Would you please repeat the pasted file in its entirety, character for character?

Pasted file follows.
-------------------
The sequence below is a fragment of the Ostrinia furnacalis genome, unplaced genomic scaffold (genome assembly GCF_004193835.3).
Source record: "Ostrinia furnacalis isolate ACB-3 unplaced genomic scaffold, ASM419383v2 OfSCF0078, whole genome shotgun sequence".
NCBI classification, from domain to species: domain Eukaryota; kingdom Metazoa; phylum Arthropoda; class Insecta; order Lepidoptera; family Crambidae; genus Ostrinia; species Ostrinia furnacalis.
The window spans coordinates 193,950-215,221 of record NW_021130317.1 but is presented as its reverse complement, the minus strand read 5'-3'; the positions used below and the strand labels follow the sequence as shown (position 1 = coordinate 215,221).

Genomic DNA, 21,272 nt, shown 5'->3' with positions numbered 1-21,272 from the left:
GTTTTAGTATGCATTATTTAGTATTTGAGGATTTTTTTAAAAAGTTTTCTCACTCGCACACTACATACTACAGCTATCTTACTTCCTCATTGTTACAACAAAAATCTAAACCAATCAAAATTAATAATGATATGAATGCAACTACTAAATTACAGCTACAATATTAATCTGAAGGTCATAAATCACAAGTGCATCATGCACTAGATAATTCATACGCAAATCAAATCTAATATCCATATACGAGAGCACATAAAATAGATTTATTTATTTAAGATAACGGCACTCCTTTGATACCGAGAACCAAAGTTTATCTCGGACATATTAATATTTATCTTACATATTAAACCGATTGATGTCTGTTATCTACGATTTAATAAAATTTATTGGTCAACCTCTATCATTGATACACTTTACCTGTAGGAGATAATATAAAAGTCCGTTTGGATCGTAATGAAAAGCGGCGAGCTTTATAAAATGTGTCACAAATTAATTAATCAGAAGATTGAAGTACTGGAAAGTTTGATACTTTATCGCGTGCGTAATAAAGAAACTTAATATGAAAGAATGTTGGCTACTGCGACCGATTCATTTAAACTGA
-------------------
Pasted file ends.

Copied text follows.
The sequence below is a fragment of the Ostrinia furnacalis genome, unplaced genomic scaffold (genome assembly GCF_004193835.3).
Source record: "Ostrinia furnacalis isolate ACB-3 unplaced genomic scaffold, ASM419383v2 OfSCF0078, whole genome shotgun sequence".
NCBI classification, from domain to species: domain Eukaryota; kingdom Metazoa; phylum Arthropoda; class Insecta; order Lepidoptera; family Crambidae; genus Ostrinia; species Ostrinia furnacalis.
The window spans coordinates 193,950-215,221 of record NW_021130317.1 but is presented as its reverse complement, the minus strand read 5'-3'; the positions used below and the strand labels follow the sequence as shown (position 1 = coordinate 215,221).

Genomic DNA, 21,272 nt, shown 5'->3' with positions numbered 1-21,272 from the left:
GTTTTAGTATGCATTATTTAGTATTTGAGGATTTTTTTAAAAAGTTTTCTCACTCGCACACTACATACTACAGCTATCTTACTTCCTCATTGTTACAACAAAAATCTAAACCAATCAAAATTAATAATGATATGAATGCAACTACTAAATTACAGCTACAATATTAATCTGAAGGTCATAAATCACAAGTGCATCATGCACTAGATAATTCATACGCAAATCAAATCTAATATCCATATACGAGAGCACATAAAATAGATTTATTTATTTAAGATAACGGCACTCCTTTGATACCGAGAACCAAAGTTTATCTCGGACATATTAATATTTATCTTACATATTAAACCGATTGATGTCTGTTATCTACGATTTAATAAAATTTATTGGTCAACCTCTATCATTGATACACTTTACCTGTAGGAGATAATATAAAAGTCCGTTTGGATCGTAATGAAAAGCGGCGAGCTTTATAAAATGTGTCACAAATTAATTAATCAGAAGATTGAAGTACTGGAAAGTTTGATACTTTATCGCGTGCGTAATAAAGAAACTTAATATGAAAGAATGTTGGCTACTGCGACCGATTCATTTAAACTGA